Constance also took a swipe at the Salvation Army and St Vincent De Paul, saying the charities are taking too long to distribute donations.

Vinnies has collected 12.5 million nationally for its bushfire appeal, but has so far only handed out $1 million to victims, all in NSW.

Why are we outsourcing this to religious groups?

It could be worse, Senator McKenzie could be in charge of allocating the money.

Fire Fighter Compo

From the Fassifern Guardian

Eligibility criteria:

  • Volunteer becomes eligible to claim for days on the fire line after fighting fires for 10 days – cannot claim for first 10 days, can only claim for days after the first 10
  • Can only claim for those hours fighting the fires within normal working hours e.g. if a firefighter fought fire for 18 hours on one day and only 4 of the 18 hours were within the volunteer’s normal working day, then can only claim for those 4 hours
  • If a firefighter made up the hours away from work by working at night or on the weekend, or received payment from their employer, then cannot claim those hours
  • Must prove loss of income


  • Volunteer can only claim a daily rate commensurate with their normal daily wage, after tax, up to a maximum of $300
  • If a volunteer works part time and they fought a fire on days that they do not normally work, then they cannot claim for those days
  • If a volunteer is retired, then they cannot claim any days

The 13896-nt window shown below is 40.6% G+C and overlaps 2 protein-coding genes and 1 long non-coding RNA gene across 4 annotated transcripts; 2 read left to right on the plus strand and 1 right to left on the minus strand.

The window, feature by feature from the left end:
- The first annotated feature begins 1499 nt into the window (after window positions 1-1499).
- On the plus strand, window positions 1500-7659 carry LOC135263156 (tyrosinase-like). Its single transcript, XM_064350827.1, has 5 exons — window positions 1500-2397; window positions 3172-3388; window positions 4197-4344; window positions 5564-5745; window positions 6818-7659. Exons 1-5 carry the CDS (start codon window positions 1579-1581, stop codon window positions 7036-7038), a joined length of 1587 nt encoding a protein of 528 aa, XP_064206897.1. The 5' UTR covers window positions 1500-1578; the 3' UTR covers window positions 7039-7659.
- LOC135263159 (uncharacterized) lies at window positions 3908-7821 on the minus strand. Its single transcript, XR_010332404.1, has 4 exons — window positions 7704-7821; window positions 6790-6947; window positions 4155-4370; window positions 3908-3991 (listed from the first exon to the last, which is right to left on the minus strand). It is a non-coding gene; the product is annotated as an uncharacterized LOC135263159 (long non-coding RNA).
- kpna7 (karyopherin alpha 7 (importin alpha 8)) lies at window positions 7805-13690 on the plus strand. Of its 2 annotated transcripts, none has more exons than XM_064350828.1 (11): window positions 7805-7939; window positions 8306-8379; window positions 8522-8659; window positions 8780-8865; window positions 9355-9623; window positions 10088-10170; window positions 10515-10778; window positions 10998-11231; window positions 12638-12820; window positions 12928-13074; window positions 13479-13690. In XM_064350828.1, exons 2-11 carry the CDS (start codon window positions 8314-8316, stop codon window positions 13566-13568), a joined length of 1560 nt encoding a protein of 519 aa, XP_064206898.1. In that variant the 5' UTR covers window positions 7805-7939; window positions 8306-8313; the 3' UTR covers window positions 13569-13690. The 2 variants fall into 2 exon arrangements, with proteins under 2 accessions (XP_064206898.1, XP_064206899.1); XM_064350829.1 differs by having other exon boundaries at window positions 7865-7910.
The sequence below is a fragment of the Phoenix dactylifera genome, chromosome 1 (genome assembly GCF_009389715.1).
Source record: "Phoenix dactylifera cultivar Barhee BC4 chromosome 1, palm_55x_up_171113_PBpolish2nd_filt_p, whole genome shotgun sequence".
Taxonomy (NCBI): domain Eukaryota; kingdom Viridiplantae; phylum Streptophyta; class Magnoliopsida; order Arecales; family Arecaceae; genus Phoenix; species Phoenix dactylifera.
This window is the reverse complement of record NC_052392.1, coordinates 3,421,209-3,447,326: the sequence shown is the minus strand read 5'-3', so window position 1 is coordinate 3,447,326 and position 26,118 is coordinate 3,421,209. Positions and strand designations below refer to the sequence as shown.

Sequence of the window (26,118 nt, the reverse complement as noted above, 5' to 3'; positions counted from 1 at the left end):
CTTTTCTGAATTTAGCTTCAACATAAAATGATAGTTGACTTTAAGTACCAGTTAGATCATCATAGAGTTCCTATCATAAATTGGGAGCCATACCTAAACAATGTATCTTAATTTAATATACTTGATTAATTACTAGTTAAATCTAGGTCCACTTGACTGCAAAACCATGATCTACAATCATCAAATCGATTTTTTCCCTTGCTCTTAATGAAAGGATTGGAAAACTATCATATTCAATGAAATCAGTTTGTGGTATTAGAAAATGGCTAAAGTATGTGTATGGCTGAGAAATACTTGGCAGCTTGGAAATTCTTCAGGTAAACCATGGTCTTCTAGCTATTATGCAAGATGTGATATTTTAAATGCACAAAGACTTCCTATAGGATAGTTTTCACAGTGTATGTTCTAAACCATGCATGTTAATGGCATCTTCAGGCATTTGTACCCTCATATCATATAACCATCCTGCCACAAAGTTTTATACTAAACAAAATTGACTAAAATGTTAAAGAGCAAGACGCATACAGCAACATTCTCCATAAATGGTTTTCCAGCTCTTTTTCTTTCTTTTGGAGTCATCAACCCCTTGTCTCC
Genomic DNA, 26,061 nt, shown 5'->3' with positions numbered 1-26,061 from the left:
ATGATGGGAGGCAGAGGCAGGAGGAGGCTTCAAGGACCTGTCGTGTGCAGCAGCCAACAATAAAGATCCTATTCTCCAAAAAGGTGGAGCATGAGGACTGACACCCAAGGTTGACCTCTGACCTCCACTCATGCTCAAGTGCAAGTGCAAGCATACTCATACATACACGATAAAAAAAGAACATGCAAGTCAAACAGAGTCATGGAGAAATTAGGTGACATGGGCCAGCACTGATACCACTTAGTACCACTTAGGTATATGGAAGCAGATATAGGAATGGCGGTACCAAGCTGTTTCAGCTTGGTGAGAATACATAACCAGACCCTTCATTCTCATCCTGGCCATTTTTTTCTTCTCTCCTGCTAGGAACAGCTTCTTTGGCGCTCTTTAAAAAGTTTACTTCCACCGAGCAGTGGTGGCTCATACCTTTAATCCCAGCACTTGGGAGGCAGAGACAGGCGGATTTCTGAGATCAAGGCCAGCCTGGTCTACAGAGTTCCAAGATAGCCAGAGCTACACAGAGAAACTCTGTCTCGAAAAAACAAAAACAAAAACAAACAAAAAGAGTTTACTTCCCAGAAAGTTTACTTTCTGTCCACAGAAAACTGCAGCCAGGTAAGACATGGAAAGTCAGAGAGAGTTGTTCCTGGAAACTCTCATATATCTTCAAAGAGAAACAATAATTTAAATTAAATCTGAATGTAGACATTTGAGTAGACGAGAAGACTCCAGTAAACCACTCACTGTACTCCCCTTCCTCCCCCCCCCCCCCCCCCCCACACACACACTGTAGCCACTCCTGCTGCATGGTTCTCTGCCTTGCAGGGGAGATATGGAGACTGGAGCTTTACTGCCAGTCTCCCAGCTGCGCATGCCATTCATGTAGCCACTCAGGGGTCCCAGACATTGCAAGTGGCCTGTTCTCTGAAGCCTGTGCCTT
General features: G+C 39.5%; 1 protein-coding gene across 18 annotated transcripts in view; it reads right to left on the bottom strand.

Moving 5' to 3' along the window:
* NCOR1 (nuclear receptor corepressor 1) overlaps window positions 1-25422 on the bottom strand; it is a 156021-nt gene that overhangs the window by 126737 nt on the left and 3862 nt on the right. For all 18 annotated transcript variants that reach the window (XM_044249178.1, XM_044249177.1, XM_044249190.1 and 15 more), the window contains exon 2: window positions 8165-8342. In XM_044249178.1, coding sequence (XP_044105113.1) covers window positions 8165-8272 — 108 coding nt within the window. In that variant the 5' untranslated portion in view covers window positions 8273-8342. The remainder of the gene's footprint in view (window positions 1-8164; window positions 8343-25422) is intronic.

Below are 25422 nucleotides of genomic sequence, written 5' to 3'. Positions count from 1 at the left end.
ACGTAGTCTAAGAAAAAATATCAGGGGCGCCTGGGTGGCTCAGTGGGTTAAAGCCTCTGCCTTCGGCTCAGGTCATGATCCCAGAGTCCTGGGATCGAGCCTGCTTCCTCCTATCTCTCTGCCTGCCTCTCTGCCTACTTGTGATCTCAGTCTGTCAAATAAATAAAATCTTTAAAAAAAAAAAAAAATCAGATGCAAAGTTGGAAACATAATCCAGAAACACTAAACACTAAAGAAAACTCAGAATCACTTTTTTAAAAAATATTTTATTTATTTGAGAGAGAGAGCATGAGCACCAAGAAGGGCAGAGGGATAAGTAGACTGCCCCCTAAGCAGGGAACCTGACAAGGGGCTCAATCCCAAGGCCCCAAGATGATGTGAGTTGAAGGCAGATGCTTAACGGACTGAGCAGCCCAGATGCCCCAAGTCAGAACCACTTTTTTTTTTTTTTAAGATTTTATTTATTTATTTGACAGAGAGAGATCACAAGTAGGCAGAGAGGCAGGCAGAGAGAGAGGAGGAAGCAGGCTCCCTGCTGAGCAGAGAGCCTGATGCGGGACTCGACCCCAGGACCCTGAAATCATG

• If a volunteer is a primary producer then they must be able to prove that if they had stayed home on the days they fought the fire, they would have made money


The Tories Won

Jonathon Pie blames abuse of Brexiters similar to the abuse of deplorables.

Jonathon Freedland in The Guardian blames the unpopularity of Corbyn.

OK Boomer

The intergenerational divide is hardening

The ANU Australian Election study (AES) was released on Monday.  From the front page of its website you can download:

  • The 1987-2019 trends report – 117 graphs, with data points, of people’s changing attitudes to political issues and perceptions of politicians;
  • The 2019 election report – an analytical focus on the May election, with interpretation and some of the more salient findings from the 1987-2019 trends;
  • The latest data – a set of data files in various formats (CSV, SAS etc), with enough to keep an analytical nerd occupied until writs are called for the next election.


Thank you